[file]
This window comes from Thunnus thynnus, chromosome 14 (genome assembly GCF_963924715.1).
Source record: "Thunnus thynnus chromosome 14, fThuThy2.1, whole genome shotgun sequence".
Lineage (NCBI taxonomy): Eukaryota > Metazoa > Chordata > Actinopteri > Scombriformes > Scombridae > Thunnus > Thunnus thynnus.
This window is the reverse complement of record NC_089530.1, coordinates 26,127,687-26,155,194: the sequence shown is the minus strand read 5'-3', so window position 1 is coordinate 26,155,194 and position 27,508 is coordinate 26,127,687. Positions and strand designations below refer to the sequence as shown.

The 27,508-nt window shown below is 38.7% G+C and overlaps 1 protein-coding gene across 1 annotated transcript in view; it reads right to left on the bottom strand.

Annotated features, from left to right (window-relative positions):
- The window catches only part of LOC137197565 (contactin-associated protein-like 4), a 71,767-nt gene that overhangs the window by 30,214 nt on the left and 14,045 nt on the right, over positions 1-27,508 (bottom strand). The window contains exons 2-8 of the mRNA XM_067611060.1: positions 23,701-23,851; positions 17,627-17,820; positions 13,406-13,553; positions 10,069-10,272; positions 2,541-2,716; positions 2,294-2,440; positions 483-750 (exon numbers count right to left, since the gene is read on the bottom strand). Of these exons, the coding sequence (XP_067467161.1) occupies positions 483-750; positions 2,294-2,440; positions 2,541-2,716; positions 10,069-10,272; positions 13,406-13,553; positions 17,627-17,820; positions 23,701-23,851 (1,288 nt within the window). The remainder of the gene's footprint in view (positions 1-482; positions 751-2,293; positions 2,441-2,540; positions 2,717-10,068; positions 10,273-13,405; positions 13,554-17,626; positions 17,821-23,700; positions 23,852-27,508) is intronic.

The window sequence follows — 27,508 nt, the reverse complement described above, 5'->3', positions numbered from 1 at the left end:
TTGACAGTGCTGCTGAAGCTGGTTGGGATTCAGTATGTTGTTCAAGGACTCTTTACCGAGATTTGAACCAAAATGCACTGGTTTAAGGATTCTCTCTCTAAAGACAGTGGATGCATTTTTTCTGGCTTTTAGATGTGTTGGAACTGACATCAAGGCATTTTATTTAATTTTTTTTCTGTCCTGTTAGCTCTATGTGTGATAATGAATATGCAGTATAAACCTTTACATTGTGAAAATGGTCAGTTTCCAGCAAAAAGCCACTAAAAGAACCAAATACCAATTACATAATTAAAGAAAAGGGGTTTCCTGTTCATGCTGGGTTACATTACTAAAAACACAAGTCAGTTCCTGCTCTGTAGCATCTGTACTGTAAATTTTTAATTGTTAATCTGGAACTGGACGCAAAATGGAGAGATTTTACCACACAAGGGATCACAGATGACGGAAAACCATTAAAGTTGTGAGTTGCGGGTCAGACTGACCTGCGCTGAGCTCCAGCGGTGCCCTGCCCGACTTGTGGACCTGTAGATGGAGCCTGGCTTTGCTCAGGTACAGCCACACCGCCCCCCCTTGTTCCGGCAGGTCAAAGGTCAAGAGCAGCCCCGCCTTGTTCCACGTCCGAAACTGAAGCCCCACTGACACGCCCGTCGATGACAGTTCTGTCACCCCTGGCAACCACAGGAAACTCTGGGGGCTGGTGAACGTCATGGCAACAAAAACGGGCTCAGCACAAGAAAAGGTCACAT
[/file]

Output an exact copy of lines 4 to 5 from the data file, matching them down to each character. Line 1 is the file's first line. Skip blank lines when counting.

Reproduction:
This window is the reverse complement of record NC_089530.1, coordinates 26,127,687-26,155,194: the sequence shown is the minus strand read 5'-3', so window position 1 is coordinate 26,155,194 and position 27,508 is coordinate 26,127,687. Positions and strand designations below refer to the sequence as shown.

The 27,508-nt window shown below is 38.7% G+C and overlaps 1 protein-coding gene across 1 annotated transcript in view; it reads right to left on the bottom strand.